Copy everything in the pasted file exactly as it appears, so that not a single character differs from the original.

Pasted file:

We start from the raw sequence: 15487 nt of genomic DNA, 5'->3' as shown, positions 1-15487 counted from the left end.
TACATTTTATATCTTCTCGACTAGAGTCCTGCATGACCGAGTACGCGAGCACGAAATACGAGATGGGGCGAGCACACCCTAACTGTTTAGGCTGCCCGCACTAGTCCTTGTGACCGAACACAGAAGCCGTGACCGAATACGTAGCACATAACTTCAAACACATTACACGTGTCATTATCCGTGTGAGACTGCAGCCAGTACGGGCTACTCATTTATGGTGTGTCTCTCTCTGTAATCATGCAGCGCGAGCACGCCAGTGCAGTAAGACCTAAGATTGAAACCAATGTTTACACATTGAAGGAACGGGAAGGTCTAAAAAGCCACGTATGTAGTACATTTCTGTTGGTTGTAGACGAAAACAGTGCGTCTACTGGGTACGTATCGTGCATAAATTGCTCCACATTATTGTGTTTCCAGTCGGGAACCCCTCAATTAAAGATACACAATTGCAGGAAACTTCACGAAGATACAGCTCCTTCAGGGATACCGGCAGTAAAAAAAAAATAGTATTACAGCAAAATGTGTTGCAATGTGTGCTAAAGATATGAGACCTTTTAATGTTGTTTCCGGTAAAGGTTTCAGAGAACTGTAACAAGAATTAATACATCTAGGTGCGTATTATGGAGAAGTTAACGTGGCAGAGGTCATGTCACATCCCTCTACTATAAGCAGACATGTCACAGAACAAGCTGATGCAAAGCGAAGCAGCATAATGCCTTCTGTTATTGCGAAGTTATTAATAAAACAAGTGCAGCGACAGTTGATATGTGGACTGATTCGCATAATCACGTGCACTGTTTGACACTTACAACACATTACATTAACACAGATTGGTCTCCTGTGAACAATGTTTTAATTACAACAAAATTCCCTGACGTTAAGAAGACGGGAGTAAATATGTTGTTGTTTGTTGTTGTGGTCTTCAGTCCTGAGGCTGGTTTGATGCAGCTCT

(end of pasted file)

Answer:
We start from the raw sequence: 15487 nt of genomic DNA, 5'->3' as shown, positions 1-15487 counted from the left end.
TACATTTTATATCTTCTCGACTAGAGTCCTGCATGACCGAGTACGCGAGCACGAAATACGAGATGGGGCGAGCACACCCTAACTGTTTAGGCTGCCCGCACTAGTCCTTGTGACCGAACACAGAAGCCGTGACCGAATACGTAGCACATAACTTCAAACACATTACACGTGTCATTATCCGTGTGAGACTGCAGCCAGTACGGGCTACTCATTTATGGTGTGTCTCTCTCTGTAATCATGCAGCGCGAGCACGCCAGTGCAGTAAGACCTAAGATTGAAACCAATGTTTACACATTGAAGGAACGGGAAGGTCTAAAAAGCCACGTATGTAGTACATTTCTGTTGGTTGTAGACGAAAACAGTGCGTCTACTGGGTACGTATCGTGCATAAATTGCTCCACATTATTGTGTTTCCAGTCGGGAACCCCTCAATTAAAGATACACAATTGCAGGAAACTTCACGAAGATACAGCTCCTTCAGGGATACCGGCAGTAAAAAAAAAATAGTATTACAGCAAAATGTGTTGCAATGTGTGCTAAAGATATGAGACCTTTTAATGTTGTTTCCGGTAAAGGTTTCAGAGAACTGTAACAAGAATTAATACATCTAGGTGCGTATTATGGAGAAGTTAACGTGGCAGAGGTCATGTCACATCCCTCTACTATAAGCAGACATGTCACAGAACAAGCTGATGCAAAGCGAAGCAGCATAATGCCTTCTGTTATTGCGAAGTTATTAATAAAACAAGTGCAGCGACAGTTGATATGTGGACTGATTCGCATAATCACGTGCACTGTTTGACACTTACAACACATTACATTAACACAGATTGGTCTCCTGTGAACAATGTTTTAATTACAACAAAATTCCCTGACGTTAAGAAGACGGGAGTAAATATGTTGTTGTTTGTTGTTGTGGTCTTCAGTCCTGAGGCTGGTTTGATGCAGCTCT